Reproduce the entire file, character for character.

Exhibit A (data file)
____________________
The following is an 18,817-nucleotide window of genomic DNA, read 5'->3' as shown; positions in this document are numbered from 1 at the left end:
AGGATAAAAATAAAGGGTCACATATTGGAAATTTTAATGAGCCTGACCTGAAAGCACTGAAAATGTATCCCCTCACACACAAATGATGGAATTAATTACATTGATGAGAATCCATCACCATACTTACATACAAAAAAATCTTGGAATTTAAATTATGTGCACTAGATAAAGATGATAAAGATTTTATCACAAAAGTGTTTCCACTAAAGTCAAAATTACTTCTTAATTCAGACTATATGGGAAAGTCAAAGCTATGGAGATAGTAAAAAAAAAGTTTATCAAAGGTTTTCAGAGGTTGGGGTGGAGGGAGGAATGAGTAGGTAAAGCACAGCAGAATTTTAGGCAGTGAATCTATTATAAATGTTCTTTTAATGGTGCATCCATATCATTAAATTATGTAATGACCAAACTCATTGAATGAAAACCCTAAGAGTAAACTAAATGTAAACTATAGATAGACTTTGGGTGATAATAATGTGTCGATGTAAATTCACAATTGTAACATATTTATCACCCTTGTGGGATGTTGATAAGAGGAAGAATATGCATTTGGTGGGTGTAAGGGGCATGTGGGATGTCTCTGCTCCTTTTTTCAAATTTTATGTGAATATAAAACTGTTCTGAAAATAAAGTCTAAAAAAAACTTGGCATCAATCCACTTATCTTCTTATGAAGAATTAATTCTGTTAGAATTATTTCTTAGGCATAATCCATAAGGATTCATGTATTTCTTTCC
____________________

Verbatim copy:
The following is an 18,817-nucleotide window of genomic DNA, read 5'->3' as shown; positions in this document are numbered from 1 at the left end:
AGGATAAAAATAAAGGGTCACATATTGGAAATTTTAATGAGCCTGACCTGAAAGCACTGAAAATGTATCCCCTCACACACAAATGATGGAATTAATTACATTGATGAGAATCCATCACCATACTTACATACAAAAAAATCTTGGAATTTAAATTATGTGCACTAGATAAAGATGATAAAGATTTTATCACAAAAGTGTTTCCACTAAAGTCAAAATTACTTCTTAATTCAGACTATATGGGAAAGTCAAAGCTATGGAGATAGTAAAAAAAAAGTTTATCAAAGGTTTTCAGAGGTTGGGGTGGAGGGAGGAATGAGTAGGTAAAGCACAGCAGAATTTTAGGCAGTGAATCTATTATAAATGTTCTTTTAATGGTGCATCCATATCATTAAATTATGTAATGACCAAACTCATTGAATGAAAACCCTAAGAGTAAACTAAATGTAAACTATAGATAGACTTTGGGTGATAATAATGTGTCGATGTAAATTCACAATTGTAACATATTTATCACCCTTGTGGGATGTTGATAAGAGGAAGAATATGCATTTGGTGGGTGTAAGGGGCATGTGGGATGTCTCTGCTCCTTTTTTCAAATTTTATGTGAATATAAAACTGTTCTGAAAATAAAGTCTAAAAAAAACTTGGCATCAATCCACTTATCTTCTTATGAAGAATTAATTCTGTTAGAATTATTTCTTAGGCATAATCCATAAGGATTCATGTATTTCTTTCC